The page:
The debate between Evernote and Roam is well-covered. Instead of sending off notes to rot in obscure folders, you shoot them into a hyperlinked second brain where anything can connect to anything. It's a magic, and it changes the nature of how you think.
But I'm here to talk about what I see as the biggest challenge in Roam, and I invite the #RoamCult to correct me where I'm blind. My biggest beef is the fact that it's a "mono-graph" - a flat space where all objects are equal.
A task, a note, an event, a habit, a project, and an essay are very different information primitives.
Roam is great if you are creating a woven network of like objects, but it doesn't come with a set of tools to define "information object types." The flat nature of the Roam graph means that every object is equal, and it's up to the user to enforce a structure upon each entry. This leads to low-fidelity nodes and monolithic graphs.
I wonder if there are advantages in an "object-oriented" system (like in C++), but no-code, and tailored for personal knowledge management. An "object" implies structure, but it is very different from a folder. An instance of an object can inherent not just properties, but interfaces, from it's parent. This means that every entry in the Note graph comes with a set of relevant graphs that it can form bi-directional links with (ie: Essays, Tags, Projects).
I'd argue that Roam is a "mono-graph," while an object-oriented system would act as a "multi-graph."
This is an essay about information architecture. It's already clear what the advantages of Roam are over Evernote. But maybe some things are less clear:
- The limitations of a mono-graph
- The advantages of a multi-graph
- Which tools we could use to build a multi-graph
In Roam, every entry is thrown into the same mono-graph. The only property that it auto-inherits is the date of creation. A single graph might contain a wide range of things. If you want to imply structure, you can use indentation, template "stamps," or remembered phrases, but structures are fragile and hard to upkeep.
With a multi-graph, each graph is an object type (a note, a task, an event, a habit, a person, a tag, an essay, a project, an area). We aren't creating graphs based on content (Roman history vs. Greek history), but on information primitives. All of your projects will exist in one graph, all of your notes exist in another graph, etc.
Roam is about linking entries to each other, but an object-oriented system is about an architecture of linked graphs. Even though the back-end is "fixed," any instance within this architecture still has tremendous flexibility in how it's associated to entries in related graphs.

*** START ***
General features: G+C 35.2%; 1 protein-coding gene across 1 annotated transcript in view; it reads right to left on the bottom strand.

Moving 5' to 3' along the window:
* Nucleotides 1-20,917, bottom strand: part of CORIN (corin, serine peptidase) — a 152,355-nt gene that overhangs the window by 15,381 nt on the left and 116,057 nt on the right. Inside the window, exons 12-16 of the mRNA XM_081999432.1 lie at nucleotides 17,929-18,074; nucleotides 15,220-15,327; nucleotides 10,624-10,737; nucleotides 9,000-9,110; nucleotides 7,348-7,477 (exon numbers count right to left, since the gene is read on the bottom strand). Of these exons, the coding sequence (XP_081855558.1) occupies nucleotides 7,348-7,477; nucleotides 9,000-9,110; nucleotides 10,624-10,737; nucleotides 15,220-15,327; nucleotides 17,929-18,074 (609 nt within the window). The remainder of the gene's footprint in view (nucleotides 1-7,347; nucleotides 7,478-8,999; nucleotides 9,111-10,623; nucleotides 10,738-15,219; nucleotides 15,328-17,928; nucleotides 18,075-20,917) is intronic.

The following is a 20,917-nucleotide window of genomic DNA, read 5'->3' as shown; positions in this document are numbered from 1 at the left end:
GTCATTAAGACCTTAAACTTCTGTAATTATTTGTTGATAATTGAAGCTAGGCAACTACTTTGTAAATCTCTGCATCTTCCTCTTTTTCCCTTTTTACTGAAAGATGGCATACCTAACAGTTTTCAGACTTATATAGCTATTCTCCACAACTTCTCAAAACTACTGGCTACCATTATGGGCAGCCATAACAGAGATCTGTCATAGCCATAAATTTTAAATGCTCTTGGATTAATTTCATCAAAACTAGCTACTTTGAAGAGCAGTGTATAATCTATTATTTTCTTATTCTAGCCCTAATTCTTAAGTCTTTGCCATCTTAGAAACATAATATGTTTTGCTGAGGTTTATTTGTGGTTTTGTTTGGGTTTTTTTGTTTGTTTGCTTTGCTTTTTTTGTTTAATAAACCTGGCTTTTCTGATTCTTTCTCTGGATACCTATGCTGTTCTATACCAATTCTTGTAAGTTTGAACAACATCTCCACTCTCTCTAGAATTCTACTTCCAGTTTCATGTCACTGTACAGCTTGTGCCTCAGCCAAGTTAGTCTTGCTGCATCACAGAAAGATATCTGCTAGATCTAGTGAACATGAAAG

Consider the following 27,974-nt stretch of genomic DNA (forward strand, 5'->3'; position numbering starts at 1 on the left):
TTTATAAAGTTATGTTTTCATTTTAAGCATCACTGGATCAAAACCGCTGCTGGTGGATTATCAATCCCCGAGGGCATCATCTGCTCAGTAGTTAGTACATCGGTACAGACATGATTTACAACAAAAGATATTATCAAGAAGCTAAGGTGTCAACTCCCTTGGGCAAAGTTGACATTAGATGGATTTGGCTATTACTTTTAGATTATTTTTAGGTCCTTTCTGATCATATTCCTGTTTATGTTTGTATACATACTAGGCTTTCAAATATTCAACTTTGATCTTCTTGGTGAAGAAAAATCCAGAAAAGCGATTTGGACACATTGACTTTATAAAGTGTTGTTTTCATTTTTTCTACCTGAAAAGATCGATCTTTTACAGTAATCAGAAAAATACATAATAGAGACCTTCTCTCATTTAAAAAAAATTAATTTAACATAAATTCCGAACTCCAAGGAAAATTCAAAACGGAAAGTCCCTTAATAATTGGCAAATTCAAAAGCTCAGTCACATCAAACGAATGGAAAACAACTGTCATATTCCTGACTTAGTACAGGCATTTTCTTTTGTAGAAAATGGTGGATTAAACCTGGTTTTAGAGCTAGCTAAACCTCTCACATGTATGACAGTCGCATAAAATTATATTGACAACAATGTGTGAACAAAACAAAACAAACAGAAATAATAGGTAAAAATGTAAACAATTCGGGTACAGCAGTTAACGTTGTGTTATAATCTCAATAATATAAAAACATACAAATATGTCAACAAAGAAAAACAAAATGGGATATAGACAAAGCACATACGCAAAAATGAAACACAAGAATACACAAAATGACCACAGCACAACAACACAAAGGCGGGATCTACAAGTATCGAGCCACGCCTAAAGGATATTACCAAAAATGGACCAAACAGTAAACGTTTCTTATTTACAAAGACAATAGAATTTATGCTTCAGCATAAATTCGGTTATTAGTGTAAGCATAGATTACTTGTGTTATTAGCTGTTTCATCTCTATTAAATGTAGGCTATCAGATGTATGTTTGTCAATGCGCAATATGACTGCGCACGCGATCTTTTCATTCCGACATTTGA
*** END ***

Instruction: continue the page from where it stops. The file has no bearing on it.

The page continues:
In Roam, every entry can be linked to any other entry. Bi-directional linking is the main feature that draws people to Roam. There are no restrictions or rails, and by using brackets [[ ]] - you can create associations on the fly as you are typing.
A multi-graph allows for bi-directional linking as well. The difference is that an object, depending on the graph it's in, has a smaller but more relevant set of objects it can link to. For example, let's imagine that our Notes graph is linked into 3 other graphs (Tags, Essays, Projects). Each note now inherits 3 relation parameters. I can link a note to 12 tags, 4 essays, and 2 projects. Even though there is a rigid structure that links the underlying primitives, I still have the ability to loosely associate an entry as I would in Roam.
In an object-oriented system, an entry inherits it's range of possible links based on which primitive graph it's in.
Roam has a pretty manual way of adding parameters to an object. If something is an Essay, you can stamp a template into it. But if the nature of an Essay changes down the line, you wouldn't be able to update the Parent once and have it reflect in all Child instnaces.
In a multi-graph setup, we define a series of parameters that can get applied to every instance within a graph. For example, every essay might have a Publish Date, a Status Field, and "Featured" boolean. Whenever we create an instance within an Essay graph, it will auto-inherit these fields.
Within a graph of like-objects that all share the same parameters, we can auto-generate a range of useful views that each give us a specific insight.
A tool for object-oriented design
This might sound counter-intuitive, but the best tool we have for object-oriented design is Notion. It's super common to build out folder-based structures within Notion, but an object-oriented design enables us to have rapid input and networked thought. The idea that Roam is for gardeners and Notion is for architects might be incorrect.
Roam is a mono-graph.
Notion is a multi-graph.
Here are some signs that you are using Notion in a folder-based paradigm over an object-oriented paradigm:
- Your projects are scattered and not unified into a single database
- You have to navigate several pages deep to input information
- You have aesthetically pleasing dashboards with no linked databases
- You only occasionally use relations & roll-ups
- You only use Notion for one thing (content calendar)